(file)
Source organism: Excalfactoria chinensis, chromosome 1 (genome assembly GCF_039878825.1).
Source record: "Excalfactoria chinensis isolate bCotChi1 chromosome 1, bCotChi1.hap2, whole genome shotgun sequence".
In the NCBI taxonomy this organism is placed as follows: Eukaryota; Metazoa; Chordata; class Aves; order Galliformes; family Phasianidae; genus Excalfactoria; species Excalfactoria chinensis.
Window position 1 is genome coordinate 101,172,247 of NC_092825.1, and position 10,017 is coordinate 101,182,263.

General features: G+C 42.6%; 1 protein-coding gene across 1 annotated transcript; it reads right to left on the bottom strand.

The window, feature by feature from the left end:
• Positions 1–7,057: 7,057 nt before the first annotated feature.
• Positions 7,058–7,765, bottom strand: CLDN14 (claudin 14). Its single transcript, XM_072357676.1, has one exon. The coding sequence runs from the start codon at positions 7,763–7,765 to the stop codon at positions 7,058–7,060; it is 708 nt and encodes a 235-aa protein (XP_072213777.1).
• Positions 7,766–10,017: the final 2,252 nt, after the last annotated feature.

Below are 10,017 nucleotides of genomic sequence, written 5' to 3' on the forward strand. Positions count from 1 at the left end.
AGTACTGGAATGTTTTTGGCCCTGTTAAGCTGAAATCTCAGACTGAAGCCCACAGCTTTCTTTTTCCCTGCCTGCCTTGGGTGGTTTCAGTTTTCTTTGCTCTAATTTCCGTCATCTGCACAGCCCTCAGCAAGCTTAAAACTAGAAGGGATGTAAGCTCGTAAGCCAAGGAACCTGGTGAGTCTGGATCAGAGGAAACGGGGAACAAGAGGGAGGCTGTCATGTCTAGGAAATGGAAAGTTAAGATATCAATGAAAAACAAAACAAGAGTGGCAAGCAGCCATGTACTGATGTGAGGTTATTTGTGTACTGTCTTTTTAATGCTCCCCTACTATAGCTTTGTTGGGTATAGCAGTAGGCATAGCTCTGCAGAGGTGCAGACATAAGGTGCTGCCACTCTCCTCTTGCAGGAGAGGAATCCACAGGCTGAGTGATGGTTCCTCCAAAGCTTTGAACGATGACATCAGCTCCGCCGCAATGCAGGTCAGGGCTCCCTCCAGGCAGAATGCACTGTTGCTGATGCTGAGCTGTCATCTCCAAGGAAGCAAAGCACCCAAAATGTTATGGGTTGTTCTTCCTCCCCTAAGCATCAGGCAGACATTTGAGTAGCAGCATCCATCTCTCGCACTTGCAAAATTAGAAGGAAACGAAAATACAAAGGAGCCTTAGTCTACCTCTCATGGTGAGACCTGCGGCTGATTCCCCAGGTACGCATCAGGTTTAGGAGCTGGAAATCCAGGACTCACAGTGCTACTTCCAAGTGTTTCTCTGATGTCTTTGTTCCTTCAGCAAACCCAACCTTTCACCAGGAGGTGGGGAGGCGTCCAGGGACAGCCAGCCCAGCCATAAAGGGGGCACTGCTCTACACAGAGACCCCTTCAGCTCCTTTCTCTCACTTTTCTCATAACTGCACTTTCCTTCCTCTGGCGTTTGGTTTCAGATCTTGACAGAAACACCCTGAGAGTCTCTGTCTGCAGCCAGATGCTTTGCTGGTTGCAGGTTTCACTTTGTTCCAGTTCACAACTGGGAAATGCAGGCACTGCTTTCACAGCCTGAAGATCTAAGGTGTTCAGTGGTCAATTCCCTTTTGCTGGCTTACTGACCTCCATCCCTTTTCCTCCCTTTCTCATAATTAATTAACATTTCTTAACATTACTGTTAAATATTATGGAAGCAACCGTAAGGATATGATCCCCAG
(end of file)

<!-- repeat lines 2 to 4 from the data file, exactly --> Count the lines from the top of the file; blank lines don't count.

Source record: "Excalfactoria chinensis isolate bCotChi1 chromosome 1, bCotChi1.hap2, whole genome shotgun sequence".
In the NCBI taxonomy this organism is placed as follows: Eukaryota; Metazoa; Chordata; class Aves; order Galliformes; family Phasianidae; genus Excalfactoria; species Excalfactoria chinensis.
Window position 1 is genome coordinate 101,172,247 of NC_092825.1, and position 10,017 is coordinate 101,182,263.